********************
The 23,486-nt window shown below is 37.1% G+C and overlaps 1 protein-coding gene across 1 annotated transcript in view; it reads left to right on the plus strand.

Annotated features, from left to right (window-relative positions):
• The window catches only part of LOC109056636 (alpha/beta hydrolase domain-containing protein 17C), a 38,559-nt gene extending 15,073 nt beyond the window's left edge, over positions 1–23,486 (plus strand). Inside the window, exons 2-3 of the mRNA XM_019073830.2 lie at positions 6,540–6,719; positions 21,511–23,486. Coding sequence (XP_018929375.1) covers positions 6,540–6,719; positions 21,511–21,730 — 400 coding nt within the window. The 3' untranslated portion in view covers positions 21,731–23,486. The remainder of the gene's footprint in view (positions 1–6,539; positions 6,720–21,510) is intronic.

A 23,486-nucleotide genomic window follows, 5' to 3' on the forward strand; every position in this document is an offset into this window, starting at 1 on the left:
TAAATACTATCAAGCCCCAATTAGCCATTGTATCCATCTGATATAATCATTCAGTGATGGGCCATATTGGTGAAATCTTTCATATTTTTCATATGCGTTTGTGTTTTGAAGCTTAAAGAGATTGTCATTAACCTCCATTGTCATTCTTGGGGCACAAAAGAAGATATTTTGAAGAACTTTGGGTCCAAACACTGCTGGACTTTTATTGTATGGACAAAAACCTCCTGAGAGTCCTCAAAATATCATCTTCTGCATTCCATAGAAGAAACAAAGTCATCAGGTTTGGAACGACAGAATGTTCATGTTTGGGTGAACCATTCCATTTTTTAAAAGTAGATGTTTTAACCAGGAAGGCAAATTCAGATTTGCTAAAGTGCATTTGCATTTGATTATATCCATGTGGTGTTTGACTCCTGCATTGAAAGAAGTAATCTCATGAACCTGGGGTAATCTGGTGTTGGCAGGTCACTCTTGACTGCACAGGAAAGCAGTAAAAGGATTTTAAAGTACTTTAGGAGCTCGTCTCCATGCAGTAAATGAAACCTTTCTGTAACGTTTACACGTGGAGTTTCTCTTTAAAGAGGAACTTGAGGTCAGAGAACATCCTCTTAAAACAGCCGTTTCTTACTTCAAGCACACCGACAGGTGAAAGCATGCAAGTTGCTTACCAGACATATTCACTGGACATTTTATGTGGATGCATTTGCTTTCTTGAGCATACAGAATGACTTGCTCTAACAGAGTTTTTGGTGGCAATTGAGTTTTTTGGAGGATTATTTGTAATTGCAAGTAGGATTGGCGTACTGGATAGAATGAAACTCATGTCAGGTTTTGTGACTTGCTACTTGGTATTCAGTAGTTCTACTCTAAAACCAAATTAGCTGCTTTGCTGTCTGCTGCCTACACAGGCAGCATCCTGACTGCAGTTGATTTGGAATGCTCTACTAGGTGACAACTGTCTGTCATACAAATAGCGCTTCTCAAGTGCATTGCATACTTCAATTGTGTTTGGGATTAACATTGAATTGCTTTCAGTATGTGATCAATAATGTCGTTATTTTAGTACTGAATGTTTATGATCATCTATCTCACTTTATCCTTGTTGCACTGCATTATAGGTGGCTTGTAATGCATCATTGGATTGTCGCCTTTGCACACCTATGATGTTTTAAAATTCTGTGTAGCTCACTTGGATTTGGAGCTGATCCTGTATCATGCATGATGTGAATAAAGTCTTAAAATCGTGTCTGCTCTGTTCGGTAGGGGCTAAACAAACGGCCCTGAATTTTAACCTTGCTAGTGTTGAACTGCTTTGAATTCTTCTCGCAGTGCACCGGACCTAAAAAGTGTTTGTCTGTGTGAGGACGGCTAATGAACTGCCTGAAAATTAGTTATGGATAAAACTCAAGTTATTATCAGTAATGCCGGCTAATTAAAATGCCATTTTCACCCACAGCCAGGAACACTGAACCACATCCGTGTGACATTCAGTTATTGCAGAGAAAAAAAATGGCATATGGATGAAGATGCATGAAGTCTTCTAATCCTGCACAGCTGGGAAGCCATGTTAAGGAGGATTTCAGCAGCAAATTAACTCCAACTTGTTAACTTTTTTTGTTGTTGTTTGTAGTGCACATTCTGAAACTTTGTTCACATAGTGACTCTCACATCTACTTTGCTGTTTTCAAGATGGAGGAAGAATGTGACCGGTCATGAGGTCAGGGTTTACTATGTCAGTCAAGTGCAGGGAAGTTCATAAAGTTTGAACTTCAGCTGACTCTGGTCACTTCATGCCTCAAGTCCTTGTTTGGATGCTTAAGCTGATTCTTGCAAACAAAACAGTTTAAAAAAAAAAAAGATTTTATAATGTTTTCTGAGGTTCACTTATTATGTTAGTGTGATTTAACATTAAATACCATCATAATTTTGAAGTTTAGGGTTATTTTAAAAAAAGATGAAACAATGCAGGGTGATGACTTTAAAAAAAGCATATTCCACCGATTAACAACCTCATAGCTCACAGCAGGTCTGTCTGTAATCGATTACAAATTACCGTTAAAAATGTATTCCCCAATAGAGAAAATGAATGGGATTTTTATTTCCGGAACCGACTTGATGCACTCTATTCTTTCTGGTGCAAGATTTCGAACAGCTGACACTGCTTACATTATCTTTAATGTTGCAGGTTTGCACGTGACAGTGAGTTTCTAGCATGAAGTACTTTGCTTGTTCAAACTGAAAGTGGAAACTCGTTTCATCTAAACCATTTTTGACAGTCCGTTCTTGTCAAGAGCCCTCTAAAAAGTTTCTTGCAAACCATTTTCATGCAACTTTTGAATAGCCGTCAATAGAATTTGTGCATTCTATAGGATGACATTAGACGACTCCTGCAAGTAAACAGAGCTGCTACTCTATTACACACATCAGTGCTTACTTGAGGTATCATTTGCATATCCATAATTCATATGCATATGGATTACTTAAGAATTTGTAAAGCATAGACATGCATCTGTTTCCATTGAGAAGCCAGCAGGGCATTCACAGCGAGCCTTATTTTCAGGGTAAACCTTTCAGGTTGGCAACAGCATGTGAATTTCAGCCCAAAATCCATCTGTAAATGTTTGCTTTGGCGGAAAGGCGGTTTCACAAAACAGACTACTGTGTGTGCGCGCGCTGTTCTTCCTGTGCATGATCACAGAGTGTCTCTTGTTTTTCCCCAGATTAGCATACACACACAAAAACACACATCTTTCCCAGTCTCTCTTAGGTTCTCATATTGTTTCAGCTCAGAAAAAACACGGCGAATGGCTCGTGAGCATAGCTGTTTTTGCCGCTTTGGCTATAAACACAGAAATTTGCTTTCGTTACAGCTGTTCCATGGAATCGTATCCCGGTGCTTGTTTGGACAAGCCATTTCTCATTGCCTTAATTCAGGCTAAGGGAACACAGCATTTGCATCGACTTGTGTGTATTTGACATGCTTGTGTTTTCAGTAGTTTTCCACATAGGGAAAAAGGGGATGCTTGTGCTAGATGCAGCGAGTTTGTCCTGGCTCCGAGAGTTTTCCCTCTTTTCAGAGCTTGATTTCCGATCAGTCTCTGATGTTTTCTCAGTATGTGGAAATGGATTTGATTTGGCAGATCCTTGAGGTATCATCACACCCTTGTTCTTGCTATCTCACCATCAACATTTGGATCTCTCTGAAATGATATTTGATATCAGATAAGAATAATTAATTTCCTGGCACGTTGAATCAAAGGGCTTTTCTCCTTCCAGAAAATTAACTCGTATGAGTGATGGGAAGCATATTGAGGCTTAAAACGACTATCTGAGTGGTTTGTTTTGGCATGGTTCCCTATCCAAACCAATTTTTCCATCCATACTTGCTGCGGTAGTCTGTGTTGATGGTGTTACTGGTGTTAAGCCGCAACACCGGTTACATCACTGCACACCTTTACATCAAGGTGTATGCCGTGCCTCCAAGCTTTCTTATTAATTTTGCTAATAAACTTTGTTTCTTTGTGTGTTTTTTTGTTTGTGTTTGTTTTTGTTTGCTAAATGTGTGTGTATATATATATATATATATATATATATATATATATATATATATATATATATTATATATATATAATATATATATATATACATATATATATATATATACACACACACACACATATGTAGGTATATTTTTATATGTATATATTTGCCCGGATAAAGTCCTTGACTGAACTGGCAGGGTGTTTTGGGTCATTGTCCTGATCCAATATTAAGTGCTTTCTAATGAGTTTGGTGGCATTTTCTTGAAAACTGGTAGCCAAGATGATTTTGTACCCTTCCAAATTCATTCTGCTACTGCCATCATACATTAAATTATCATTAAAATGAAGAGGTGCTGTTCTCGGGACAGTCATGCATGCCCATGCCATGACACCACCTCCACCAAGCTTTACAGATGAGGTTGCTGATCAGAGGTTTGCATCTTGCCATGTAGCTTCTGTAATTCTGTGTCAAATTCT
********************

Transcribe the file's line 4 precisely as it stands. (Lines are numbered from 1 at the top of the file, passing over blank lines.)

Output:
A 23,486-nucleotide genomic window follows, 5' to 3' on the forward strand; every position in this document is an offset into this window, starting at 1 on the left: